Researchers in the emerging field of “neuromorphic computing” have attempted to design computer chips that work like the human brain. Instead of carrying out computations based on binary, on/off signaling, like digital chips do today, the elements of a “brain on a chip” would work in an analog fashion, exchanging a gradient of signals, or “weights,” much like neurons that activate in various ways depending on the type and number of ions that flow across a synapse.

In this way, small neuromorphic chips could, like the brain, efficiently process millions of streams of parallel computations that are currently only possible with large banks of supercomputers. But one significant hangup on the way to such portable artificial intelligence has been the neural synapse, which has been particularly tricky to reproduce in hardware.

Now engineers at MIT have designed an artificial synapse in such a way that they can precisely control the strength of an electric current flowing across it, similar to the way ions flow between neurons. The team has built a small chip with artificial synapses, made from silicon germanium. In simulations, the researchers found that the chip and its synapses could be used to recognize samples of handwriting, with 95 percent accuracy.

The design, published today in the journal Nature Materials, is a major step toward building portable, low-power neuromorphic chips for use in pattern recognition and other learning tasks.

Source: http://news.mit.edu/

AI Improves Heart Disease Diagnosis

Researchers from the University of Oxford are using artificial intelligence (AI) to improve diagnostic accuracy for heart disease. The team hope to roll out the system across the NHS later this year, helping to improve patient outcomes and saving millions is misdiagnoses. The research, led by Prof Paul Leeson and RDM DPhil student Ross Upton (Cardiovascular Clinical Research Facility), took place in the Oxford University Hospitals Foundation Trust and is the basis of spin-out company Ultromics.

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Thousands of people every year have an echocardiogram – a type of heart scan – after visiting hospital suffering with chest pain. Clinicians currently assess these scans by eye, taking into account many features that could indicate whether someone has heart disease and if they are likely to go on to have a heart attack. But even the most well trained cardiologist can misdiagnose patients. Currently, 1 in 5 scans are misdiagnosed each year – the equivalent to 12,000 patients. This means that people are either not being treated to prevent a heart attack, or they are undergoing unnecessary operations to stave off a heart attack they won’t have.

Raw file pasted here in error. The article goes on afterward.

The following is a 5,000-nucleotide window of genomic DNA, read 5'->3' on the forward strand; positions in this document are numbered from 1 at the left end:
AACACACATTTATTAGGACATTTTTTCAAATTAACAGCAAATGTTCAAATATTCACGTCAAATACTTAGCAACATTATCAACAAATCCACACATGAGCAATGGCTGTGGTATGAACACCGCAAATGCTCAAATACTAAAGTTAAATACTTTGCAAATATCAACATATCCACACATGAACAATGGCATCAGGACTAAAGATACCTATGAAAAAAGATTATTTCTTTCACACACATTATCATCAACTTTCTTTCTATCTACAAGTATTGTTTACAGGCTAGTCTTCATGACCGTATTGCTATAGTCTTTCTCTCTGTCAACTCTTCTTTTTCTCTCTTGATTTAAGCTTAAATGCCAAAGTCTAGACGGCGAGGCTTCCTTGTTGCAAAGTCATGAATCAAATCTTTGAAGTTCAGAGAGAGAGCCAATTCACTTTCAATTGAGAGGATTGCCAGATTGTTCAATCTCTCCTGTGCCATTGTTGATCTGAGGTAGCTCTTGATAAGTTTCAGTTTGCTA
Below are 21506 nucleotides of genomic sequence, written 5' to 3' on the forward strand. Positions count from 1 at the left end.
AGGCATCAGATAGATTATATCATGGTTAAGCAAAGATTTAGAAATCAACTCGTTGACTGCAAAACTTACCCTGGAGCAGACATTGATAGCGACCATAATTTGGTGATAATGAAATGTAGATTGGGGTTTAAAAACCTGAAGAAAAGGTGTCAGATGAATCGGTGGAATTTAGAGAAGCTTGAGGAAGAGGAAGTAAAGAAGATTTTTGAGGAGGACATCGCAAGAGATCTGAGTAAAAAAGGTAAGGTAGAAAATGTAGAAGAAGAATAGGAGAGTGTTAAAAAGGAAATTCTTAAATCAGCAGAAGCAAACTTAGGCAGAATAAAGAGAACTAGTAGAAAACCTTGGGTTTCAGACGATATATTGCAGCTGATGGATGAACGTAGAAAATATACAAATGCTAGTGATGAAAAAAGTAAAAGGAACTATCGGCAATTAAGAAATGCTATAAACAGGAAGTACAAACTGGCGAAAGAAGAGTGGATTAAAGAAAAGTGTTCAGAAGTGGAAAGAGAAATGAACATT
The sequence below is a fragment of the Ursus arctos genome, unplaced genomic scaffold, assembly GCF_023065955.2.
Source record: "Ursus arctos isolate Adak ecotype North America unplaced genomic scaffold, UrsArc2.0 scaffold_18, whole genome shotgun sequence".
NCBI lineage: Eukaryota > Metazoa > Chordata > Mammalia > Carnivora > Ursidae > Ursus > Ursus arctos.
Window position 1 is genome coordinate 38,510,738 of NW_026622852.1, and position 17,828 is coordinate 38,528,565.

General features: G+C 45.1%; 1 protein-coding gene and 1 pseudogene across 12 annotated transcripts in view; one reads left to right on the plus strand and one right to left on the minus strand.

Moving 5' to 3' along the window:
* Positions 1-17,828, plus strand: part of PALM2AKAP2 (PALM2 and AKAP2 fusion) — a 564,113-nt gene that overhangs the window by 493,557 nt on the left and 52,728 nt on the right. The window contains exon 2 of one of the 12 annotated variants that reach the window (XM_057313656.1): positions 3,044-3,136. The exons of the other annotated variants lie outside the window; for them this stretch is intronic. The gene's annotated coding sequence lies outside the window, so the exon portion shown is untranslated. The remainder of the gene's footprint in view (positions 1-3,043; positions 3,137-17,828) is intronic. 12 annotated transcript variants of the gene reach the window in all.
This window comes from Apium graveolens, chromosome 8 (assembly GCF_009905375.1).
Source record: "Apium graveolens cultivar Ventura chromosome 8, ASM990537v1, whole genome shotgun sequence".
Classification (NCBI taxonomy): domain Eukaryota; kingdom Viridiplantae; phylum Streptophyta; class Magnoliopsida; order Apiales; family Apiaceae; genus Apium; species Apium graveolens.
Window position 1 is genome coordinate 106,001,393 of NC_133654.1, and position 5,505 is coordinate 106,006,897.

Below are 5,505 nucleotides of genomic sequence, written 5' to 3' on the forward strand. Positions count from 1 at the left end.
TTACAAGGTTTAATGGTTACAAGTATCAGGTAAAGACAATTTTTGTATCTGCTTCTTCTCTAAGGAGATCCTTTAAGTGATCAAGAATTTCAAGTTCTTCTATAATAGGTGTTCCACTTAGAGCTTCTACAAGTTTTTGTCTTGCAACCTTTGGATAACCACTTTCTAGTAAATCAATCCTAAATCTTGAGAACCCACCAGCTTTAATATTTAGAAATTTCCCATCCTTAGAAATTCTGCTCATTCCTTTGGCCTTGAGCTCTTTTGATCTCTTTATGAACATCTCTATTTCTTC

The new system uses machine learning – a form of artificial intelligence – to tap into the rich information provided in an echocardiogram. Using the new system, AI can detect 80,000 subtle changes inviable to the naked eye, improving the accuracy of diagnosis to 90%. The machine learning system was trained using scans from previous patients, alongside data about whether they went on to have a heart attack. The team hope that the improved diagnostic accuracy will not only improve patient care and outcomes, but save the NHS £300million a year in avoidable operations and treatment.  So far the system has been trialled in six cardiology units in the UK. Further implementation of the technology is now being led by Ultromics – a spin-out company co-founded by Ross Upton and Paul Leeson (Cardiovascular Clinical Research Facility). The software will be made available for free throughout the NHS later this year.

Source: https://www.rdm.ox.ac.uk/

Solar-driven Hydrogen Economy

Hydrogen as a fuel source, rather than hydrocarbons like oil and coal, offers many benefits. Burning hydrogen produces harmless water with the potential to eliminate carbon dioxide emissions and their environmental burden. In pursuit of technologies that could lead to a breakthrough in achieving a hydrogen economy, a key issue is making hydrogen cheaply. Using catalysts to split water is the ideal way to generate hydrogen, but doing so usually requires an energy input from other chemicals, electricity, or a portion of sunlight which has high enough energy.